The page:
The sample set comprised 1,233 samples that varied between 2,346 and 293,760 bytes in size. All the samples were 32-bit Windows PE executables. Some of the samples were packed, others were not.
One of the parameters for the clustering algorithm is the number of clusters it has to use. In this case 15 clusters were selected. The following results were obtained:
Let us assume that any cluster containing more than 50 samples is worth investigating. We assume that considering fewer than 50 samples for a generic signature is inefficient. We can look at the samples that were included in clusters 14, 12, 11, 10, 9, 7, 6, 2, 1 and 0. This allows us to look at a subset of samples from 10 different clusters which represents 1,207 of the group of 1,233 samples provided.
The question is, how useful are these results? It has been stated that the features used in this article are very limited, so it would not be surprising if the results were not very useful.
The samples were selected from our malware archives. A random subset of samples were selected from files that were classified by our scan engine using 10 different names. They were:
The fact that the clustering algorithm identified 10 clusters, matching the number of malware names used to select the samples, is encouraging.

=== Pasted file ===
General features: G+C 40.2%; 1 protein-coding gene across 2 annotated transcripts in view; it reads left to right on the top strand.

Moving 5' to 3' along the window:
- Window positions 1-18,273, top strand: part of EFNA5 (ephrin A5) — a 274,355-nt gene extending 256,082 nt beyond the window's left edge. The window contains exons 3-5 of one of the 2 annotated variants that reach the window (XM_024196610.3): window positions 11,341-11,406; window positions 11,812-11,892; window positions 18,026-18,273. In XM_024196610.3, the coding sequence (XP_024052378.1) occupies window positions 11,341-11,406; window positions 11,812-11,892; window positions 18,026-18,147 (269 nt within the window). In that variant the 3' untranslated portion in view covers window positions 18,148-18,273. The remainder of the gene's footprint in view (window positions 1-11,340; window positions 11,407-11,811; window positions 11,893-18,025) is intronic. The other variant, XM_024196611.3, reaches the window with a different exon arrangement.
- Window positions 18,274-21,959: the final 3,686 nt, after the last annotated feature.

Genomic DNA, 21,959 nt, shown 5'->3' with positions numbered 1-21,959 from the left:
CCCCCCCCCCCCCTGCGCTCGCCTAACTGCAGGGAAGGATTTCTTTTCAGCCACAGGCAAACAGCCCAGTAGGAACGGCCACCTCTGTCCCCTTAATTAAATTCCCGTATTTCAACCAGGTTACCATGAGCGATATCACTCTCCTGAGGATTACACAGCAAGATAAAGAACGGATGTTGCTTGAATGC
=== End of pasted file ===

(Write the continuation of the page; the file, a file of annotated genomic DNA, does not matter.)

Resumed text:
Table 2 lists the results and the malware names together. The last eight items show a group of samples that were not clustered as would be expected. When investigating these samples they all seemed to be corrupted or not related, indicating a possible issue with the signature used to classify them.
Table 2. Results and malware names together.
Given the limitations in the features used for this demonstration, this technique showed surprisingly promising results. With more advanced feature selection much better results should be possible.
There is a relatively good match between the samples we already detect using the same name and the results of the clustering. This shows that the technique has some promise when used with a group of unknown samples. The intention of these techniques is to help focus analysis efforts and to simplify the process of selecting samples for generic detection. The quality of the results is dependent on the quality of the feature extraction. A significant amount of time will have to be spent on verifying whether the feature selection is providing good clusters. This verification should be part of the analysis process. A subset of the samples must be analysed to determine their behaviour and the optimal detection. This should also provide feedback for the feature extraction process. As with any non-deterministic method it is not suggested that this method should be used as the only tool to solve a problem, but as part of a larger arsenal of tools.
I hope this article has instilled sufficient curiosity in the subject of clustering to convince readers to investigate it as a viable technology to use to help in the daily efforts of analysing very large numbers of samples.
 Borgelt, C. Cluster – Fuzzy and Probabilistic Clustering. http://www.borgelt.net/cluster.html.
 Carrera, E. pefile Python module. http://code.google.com/p/pefile/.
 Sandilands, R. Other scripts and data. http://robert.rsa3.com/vbcluster09.zip.
 Matteucci, M. http://home.dei.polimi.it/matteucc/Clustering/tutorial_html/cmeans.html.